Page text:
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Taking the Science of Financial Incentive Programs to a New Level: An Interview With Scott Halpern

Last week, Scott Halpern, Kevin Volpp and colleagues published a groundbreaking study in the NEJM demonstrating that financial incentives work in helping employees quit smoking, and that the design of the incentives matters. The article prompted widespread media coverage, as did the announcement by study partner CVS Health that, next month, it will launch a financial incentive program for all its employees who use smoke or use tobacco of any kind. You can read an excellent summary of the study by Aaron Carroll on The Incidental Economist, and watch Dr. Volpp explain the study on Knowledge@Wharton.

I posed a few questions to Dr. Halpern about design and implementation of the study, as well as its real-world implications. His responses follow.

Why did you choose the specific forms of financial incentives to test?

We were particularly interested in addressing two key questions regarding the design of optimal incentive programs: first, whether approaches that require people to commit up front, or have some skin in the game, truly work better than approaches that provide pure rewards; and second, whether group-oriented programs are more effective in promoting behavior change than individual-oriented programs. There are strong conceptual bases to support these two hypotheses – the insights that people are loss averse suggest the superiority of commitment contracts, and the findings that people are strongly motivated by social comparisons suggest the superiority of group-oriented incentives. However, neither of these established ideas had ever been put to a rigorous test in a study this large. As an example, thousands of people make commitment contracts on each year, and the reported results are quite promising. However, the people who choose to make such commitments are almost certainly different from those who don’t, so the reported successes say virtually nothing about the overall effectiveness of such programs. We wanted to take the science of incentive program design to a new level by disentangling how acceptable programs are, and how efficacious they are.

How did you decide on $800 as an expected value, and $150 as deposit contract?  Might a smaller deposit have gained larger acceptance to the more efficacious incentive?

We chose the $800 reward to provide a roughly equivalent intervention, after adjusting for inflation, to that shown by Dr. Volpp and colleagues to roughly triple quit rates in a 2009 trial among General Electric employees. In truth, there’s no magic to this amount, and we certainly could have chosen a higher incentive while still having the programs be cost saving for employers. But at the same time, we don’t know of any employers that are currently offering or thinking of offering larger incentives than this, and we wanted our programs to reflect real-world approaches. We chose the $150 deposit as an initial effort to balance acceptance of the programs (which would presumably be higher with lower deposits) and efficacy of the programs (which might be lower with lower deposits). In retrospect, I think we underestimated just how averse working people would be to deposit $150. Thus, based on our findings, we advised CVS Health to implement a deposit program using a smaller deposit to achieve greater acceptance, hopefully without losing too much efficacy because people will still have some skin in the game.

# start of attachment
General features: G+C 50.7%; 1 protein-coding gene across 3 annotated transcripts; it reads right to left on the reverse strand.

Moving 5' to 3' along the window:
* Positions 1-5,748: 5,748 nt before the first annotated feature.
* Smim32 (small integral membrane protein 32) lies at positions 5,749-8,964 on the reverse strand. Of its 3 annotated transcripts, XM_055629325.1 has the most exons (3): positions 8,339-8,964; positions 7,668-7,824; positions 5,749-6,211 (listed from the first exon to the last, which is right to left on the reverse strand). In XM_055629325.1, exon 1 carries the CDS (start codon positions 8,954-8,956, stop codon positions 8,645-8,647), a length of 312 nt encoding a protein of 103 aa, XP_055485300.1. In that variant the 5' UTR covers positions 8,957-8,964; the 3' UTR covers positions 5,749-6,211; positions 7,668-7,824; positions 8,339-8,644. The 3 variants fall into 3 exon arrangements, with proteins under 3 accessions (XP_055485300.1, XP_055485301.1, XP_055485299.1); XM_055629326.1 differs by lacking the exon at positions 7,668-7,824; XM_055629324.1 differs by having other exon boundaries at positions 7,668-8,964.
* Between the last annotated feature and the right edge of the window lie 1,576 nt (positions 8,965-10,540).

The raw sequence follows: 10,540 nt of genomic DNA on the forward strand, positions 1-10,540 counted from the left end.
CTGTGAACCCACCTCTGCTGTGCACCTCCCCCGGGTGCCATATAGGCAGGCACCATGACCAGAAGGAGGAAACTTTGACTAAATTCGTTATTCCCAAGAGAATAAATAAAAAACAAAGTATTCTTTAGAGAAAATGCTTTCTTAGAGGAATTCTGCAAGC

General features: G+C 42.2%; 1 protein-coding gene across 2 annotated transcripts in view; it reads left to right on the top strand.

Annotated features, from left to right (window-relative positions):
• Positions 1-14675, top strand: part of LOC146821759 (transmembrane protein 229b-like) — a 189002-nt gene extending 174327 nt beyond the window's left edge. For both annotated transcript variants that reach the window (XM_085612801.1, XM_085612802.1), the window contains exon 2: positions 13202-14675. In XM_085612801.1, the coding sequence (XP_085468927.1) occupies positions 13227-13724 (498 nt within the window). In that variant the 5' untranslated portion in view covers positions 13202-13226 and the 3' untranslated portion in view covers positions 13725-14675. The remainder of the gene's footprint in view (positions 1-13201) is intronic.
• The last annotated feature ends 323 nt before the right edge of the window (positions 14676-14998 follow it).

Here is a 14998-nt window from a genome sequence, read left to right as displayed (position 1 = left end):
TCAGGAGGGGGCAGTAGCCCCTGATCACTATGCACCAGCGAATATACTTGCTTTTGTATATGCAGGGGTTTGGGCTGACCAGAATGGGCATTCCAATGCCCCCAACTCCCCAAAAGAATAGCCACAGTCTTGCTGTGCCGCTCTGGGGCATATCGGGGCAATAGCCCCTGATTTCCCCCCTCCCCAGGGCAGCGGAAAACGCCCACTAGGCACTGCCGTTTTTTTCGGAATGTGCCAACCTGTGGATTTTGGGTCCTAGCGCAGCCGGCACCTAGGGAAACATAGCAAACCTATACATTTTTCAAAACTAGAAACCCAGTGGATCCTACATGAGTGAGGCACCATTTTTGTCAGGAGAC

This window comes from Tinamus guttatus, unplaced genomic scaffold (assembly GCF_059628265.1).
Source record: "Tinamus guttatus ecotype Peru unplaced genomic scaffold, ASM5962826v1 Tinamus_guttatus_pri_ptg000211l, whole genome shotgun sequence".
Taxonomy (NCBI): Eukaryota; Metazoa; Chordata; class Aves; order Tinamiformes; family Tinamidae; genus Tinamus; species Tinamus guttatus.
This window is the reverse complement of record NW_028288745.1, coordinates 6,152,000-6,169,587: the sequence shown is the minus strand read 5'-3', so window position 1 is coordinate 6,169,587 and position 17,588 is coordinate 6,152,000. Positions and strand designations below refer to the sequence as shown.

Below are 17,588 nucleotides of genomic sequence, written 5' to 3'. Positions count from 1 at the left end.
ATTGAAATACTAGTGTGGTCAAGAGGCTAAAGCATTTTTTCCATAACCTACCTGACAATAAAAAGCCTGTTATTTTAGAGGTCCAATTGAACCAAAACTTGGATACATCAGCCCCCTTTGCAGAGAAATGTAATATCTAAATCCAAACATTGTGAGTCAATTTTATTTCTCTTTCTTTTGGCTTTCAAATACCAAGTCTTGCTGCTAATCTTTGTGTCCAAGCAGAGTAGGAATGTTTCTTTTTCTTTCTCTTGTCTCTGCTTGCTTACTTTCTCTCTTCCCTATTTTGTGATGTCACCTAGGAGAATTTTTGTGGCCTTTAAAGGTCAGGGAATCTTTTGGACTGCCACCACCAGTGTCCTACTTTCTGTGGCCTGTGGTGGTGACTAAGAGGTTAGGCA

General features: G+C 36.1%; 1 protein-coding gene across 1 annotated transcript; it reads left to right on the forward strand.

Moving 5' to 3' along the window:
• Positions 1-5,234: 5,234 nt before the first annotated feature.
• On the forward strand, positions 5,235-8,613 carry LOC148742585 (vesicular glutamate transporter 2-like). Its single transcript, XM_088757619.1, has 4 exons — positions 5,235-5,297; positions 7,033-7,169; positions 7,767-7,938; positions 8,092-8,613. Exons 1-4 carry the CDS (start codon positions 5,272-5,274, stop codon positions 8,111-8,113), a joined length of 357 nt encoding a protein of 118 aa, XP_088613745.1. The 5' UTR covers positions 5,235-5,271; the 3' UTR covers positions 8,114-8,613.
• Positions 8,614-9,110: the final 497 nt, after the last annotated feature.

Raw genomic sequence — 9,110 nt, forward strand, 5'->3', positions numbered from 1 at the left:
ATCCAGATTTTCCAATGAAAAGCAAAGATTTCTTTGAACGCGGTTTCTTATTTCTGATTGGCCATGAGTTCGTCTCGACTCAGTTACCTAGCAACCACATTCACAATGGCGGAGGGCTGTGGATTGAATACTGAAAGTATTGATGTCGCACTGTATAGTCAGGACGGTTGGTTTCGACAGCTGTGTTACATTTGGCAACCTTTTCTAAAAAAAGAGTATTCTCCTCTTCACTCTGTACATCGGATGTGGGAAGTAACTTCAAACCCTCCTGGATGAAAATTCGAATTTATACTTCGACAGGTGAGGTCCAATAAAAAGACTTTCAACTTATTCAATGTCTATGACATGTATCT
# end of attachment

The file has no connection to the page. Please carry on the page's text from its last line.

How did you (or CVS) deal with possible resentment from non-smoking employees about offering financial rewards only to smokers?

People often claim that providing incentives for people who partake in unhealthy behaviors disadvantages those who avoid those same behaviors for free. But the truth is that in the context of a large employer like CVS, people making healthier behavioral choices are already subsidizing those making less healthy choices through higher insurance premiums. So everyone – smokers and non-smokers alike – has aligned incentives to curb smoking rates among a company’s workforce. Perhaps for this or other reasons, we did not observe any true resentment from non-smoking employees about our offerings to smokers.

The CVS workforce median income is fairly high at $60,000. Given the disproportionate burden of smoking among low-SES populations, how might your results differ among lower-income employees?  Would you design the incentives differently for low-SES groups?

This is indeed a key question given the growing gap in healthy behavior patterns among higher and lower-income individuals. And this is one of several key subgroups analyses we’ll be focusing on in a follow-up manuscript. What we’ve found is that overall, lower-income people quit at considerably lower rates than higher-income employees, regardless of what type of incentive program you offer them. This was true almost entirely because lower-income people were less likely to accept the assigned programs in the first place. At the same time, we found that there was no different in the relative effectiveness of the programs among higher or lower-income individuals; lower-income people just had lower total quit rates across the board. This is a bit surprising from a traditional economic perspective because one might imagine that for lower-income people, $800 should provide a more substantive incentive than for higher-income persons. But clearly, for these approaches to work among poorer people will require efforts to make up-front engagement with the programs easier. This is exactly what CVS is banking on by requiring smaller but still substantive deposits.

Re-blogged from LDI Health Policy$ense. Original post can be found here.